embryology

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em·bry·ol·o·gy

 (ĕm′brē-ŏl′ə-jē)
n.
1. The branch of biology that deals with the formation, early growth, and development of living organisms.
2. The embryonic structure or development of a particular organism.

em′bry·o·log′ic (-ə-lŏj′ĭk), em′bry·o·log′i·cal adj.
em′bry·o·log′i·cal·ly adv.
em′bry·ol′o·gist n.

embryology

(ˌɛmbrɪˈɒlədʒɪ)
n
1. (Biology) the branch of science concerned with the study of embryos
2. (Biology) the structure and development of the embryo of a particular organism
embryological, ˌembryoˈlogic adj
ˌembryoˈlogically adv
ˌembryˈologist n

em•bry•ol•o•gy

(ˌɛm briˈɒl ə dʒi)

n., pl. -gies.
1. the study of embryonic formation and development.
2. the origin, growth, and development of an embryo: the embryology of the chick.
[1840–50]
em`bry•o•log′i•cal (-əˈlɒdʒ ɪ kəl) em`bry•o•log′ic, adj.
em`bry•o•log′i•cal•ly, adv.
em`bry•ol′o•gist, n.

em·bry·ol·o·gy

(ĕm′brē-ŏl′ə-jē)
The branch of biology that deals with embryos and their development.

embryology

Study of development of embryos.
ThesaurusAntonymsRelated WordsSynonymsLegend:
Noun1.embryology - the branch of biology that studies the formation and early development of living organismsembryology - the branch of biology that studies the formation and early development of living organisms
germ layer - (embryology) any of the 3 layers of cells differentiated in embryos following gastrulation
optic cup, eyecup - (embryology) a two-walled cuplike depression that develops into the pigmented and sensory layers of the retina
biological science, biology - the science that studies living organisms
teratology - the branch of biology concerned with the development of malformations or serious deviations from the normal type of organism
segmentation, cleavage - (embryology) the repeated division of a fertilised ovum
implantation, nidation - (embryology) the organic process whereby a fertilized egg becomes implanted in the lining of the uterus of placental mammals
regulation - (embryology) the ability of an early embryo to continue normal development after its structure has been somehow damaged or altered
Translations
عِلْم الأجِنَّه
embryologi
embriológia
fósturfræîi
embryológia
embriyoloji

embryology

[ˌembrɪˈɒlədʒɪ] Nembriología f

embryology

[ˌɛmbriˈɒlədʒi] nembryologie f

embryology

nEmbryologie f

embryo

(ˈembriəu) nounplural ˈembryos
1. a young animal or plant in its earliest stages in seed, egg or womb. An egg contains the embryo of a chicken; (also adjective) the embryo child.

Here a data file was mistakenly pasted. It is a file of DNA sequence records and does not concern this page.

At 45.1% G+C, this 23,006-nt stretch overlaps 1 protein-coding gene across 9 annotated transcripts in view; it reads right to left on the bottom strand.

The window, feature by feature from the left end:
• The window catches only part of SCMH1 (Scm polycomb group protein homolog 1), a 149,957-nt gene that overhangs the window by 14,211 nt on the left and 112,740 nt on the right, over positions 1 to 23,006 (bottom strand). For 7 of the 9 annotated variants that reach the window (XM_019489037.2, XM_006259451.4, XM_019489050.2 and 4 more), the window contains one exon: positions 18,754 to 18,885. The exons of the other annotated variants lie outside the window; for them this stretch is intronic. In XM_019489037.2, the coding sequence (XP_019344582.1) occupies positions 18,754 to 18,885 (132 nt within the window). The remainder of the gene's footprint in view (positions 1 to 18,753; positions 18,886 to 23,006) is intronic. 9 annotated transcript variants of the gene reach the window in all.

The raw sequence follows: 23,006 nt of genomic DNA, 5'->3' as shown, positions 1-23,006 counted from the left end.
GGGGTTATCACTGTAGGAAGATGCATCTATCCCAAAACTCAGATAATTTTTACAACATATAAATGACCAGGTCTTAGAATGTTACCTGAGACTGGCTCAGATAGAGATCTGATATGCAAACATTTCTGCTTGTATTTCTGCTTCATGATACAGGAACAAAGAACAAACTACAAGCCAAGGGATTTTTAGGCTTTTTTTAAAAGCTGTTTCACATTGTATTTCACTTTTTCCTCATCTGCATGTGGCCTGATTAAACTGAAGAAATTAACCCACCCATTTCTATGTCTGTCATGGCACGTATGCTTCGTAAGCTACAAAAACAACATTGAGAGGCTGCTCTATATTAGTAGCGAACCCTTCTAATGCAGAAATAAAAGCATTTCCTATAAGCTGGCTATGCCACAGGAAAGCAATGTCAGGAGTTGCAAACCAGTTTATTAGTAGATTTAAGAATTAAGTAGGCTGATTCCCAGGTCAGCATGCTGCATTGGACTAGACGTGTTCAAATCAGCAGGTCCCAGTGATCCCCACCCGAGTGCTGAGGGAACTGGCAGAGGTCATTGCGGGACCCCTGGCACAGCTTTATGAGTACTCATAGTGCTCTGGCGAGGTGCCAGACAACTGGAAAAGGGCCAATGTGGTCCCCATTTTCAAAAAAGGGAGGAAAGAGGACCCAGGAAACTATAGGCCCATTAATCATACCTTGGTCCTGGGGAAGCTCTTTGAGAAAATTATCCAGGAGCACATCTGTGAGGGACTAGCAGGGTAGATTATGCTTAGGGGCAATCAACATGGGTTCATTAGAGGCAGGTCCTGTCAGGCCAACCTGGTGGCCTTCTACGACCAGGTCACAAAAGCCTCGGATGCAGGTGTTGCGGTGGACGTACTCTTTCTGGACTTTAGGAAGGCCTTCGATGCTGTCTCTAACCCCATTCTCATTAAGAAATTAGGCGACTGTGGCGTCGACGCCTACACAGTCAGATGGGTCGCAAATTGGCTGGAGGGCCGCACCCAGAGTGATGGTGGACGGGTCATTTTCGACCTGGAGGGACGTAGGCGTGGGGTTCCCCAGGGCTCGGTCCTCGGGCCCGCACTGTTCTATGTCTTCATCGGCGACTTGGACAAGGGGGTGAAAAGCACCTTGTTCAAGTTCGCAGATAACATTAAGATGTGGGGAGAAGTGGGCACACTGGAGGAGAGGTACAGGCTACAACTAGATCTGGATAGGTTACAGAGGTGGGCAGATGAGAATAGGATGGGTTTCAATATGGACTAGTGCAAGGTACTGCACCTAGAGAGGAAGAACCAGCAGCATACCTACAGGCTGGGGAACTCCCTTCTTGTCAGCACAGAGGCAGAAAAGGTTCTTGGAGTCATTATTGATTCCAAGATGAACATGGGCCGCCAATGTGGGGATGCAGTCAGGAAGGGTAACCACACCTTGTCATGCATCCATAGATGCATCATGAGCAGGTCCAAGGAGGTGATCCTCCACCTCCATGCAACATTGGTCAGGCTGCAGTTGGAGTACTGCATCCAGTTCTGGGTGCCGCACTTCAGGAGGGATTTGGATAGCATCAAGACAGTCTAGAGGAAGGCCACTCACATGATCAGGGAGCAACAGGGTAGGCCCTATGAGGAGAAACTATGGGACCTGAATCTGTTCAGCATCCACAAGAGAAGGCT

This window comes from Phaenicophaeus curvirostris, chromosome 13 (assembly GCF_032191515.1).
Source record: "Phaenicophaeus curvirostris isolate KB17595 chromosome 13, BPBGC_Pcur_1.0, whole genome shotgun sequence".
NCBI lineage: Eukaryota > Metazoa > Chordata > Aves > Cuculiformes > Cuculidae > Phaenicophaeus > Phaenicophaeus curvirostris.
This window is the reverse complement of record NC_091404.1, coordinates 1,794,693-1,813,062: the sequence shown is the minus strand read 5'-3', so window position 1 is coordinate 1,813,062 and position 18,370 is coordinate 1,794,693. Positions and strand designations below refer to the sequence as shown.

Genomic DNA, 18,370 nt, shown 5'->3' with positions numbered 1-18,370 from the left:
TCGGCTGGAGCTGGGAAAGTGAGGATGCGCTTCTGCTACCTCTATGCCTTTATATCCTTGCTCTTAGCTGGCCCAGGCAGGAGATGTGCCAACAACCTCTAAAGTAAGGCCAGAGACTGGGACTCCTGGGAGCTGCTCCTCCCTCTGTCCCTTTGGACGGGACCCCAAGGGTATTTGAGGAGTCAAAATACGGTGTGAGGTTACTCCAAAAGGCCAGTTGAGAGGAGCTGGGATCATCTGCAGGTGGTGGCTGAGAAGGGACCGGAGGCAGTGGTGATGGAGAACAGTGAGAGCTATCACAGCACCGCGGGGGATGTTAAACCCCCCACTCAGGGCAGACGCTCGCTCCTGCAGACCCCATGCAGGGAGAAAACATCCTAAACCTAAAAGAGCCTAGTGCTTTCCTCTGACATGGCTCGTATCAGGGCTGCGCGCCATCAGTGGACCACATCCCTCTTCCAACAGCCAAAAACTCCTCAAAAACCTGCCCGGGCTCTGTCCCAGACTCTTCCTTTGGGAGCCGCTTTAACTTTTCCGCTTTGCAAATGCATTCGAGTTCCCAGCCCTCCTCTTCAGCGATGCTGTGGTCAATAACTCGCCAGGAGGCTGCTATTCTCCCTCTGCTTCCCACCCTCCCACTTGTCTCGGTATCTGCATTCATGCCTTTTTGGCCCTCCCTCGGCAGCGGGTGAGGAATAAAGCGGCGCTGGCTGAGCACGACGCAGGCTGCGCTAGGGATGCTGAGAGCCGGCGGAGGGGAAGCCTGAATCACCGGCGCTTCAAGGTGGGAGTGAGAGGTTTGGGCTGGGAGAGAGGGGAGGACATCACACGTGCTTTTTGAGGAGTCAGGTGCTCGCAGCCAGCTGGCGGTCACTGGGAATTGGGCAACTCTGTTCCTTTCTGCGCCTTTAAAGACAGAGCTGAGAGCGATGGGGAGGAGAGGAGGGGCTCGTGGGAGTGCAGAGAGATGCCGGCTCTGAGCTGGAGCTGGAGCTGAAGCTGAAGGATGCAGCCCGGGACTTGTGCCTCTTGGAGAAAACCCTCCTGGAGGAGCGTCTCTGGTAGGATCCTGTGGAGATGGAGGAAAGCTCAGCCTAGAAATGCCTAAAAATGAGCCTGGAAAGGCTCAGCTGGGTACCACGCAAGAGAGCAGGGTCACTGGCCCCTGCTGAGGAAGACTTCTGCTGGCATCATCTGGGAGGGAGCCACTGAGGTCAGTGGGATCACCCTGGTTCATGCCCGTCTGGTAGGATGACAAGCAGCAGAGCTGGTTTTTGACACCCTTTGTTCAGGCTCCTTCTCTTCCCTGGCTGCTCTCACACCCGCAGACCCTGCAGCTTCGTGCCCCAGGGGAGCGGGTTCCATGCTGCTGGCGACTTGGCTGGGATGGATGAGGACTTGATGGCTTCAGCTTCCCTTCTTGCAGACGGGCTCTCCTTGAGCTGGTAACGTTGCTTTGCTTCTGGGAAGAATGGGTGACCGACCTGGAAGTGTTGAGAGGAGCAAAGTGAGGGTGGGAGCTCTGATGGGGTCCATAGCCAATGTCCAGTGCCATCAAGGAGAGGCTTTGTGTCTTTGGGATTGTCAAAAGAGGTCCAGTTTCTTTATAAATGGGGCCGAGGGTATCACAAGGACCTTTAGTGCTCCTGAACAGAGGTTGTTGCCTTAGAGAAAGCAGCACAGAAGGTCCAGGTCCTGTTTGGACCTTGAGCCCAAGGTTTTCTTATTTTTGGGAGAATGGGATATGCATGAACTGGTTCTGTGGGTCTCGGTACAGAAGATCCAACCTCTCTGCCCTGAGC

2. (also adjective) (of) the beginning stage of anything. The project is still at the embryo stage.
ˌembryˈology (-ˈolədʒi) noun
the science of the formation and development of the embryo.
ˌembryoˈlogical (-ˈlo-) adjective
ˌembryˈologist noun
ˌembryˈonic (-ˈonik) adjective
in an early stage of development.

em·bry·ol·o·gy

n. embriología, estudio del embrión y su desarrollo hasta el momento del nacimiento.

embryology

n embriología
References in periodicals archive ?
Since the puppies are born very small and still embryologically immature, they remain inside the marsupium until its morphogenesis is completed (Bertasoli et al., 2015).
The laryngeal epithelium has its origin in the respiratory diverticulum of the ventral wall of the foregut, and it embryologically develops from the same endodermal cells that line the gastric mucosa [33].
Embryologically, there are two theories for the development of myocardial bridges.
It occurs embryologically during the urethral development at about 8th to 20th weeks of gestation.
Most salivary gland BLECs are seen in the parotid as it is the only gland to embryologically develop intraglandular lymphatic tissue.
Embryologically, the ciliary body consists of two different tissue layers.
The loose connective tissue of the dental pulp is embryologically and histologically related to the dentine surrounding it, giving rise to the dentine-pulp complex.
It is assumed that this hormone has a key role in the initiation and progression of cancer both in the gastrointestinal tract and in the lungs, which have an embryologically common origin (4).
Embryologically, they seem to represent persistent junctions of primordial epicardial vessels with intramyocardial sinusoidal circulation.
Embryologically, the pancreas is an endodermal structure that is the product of the fusion of the ventral and dorsal pancreas at approximately 8 weeks' gestation.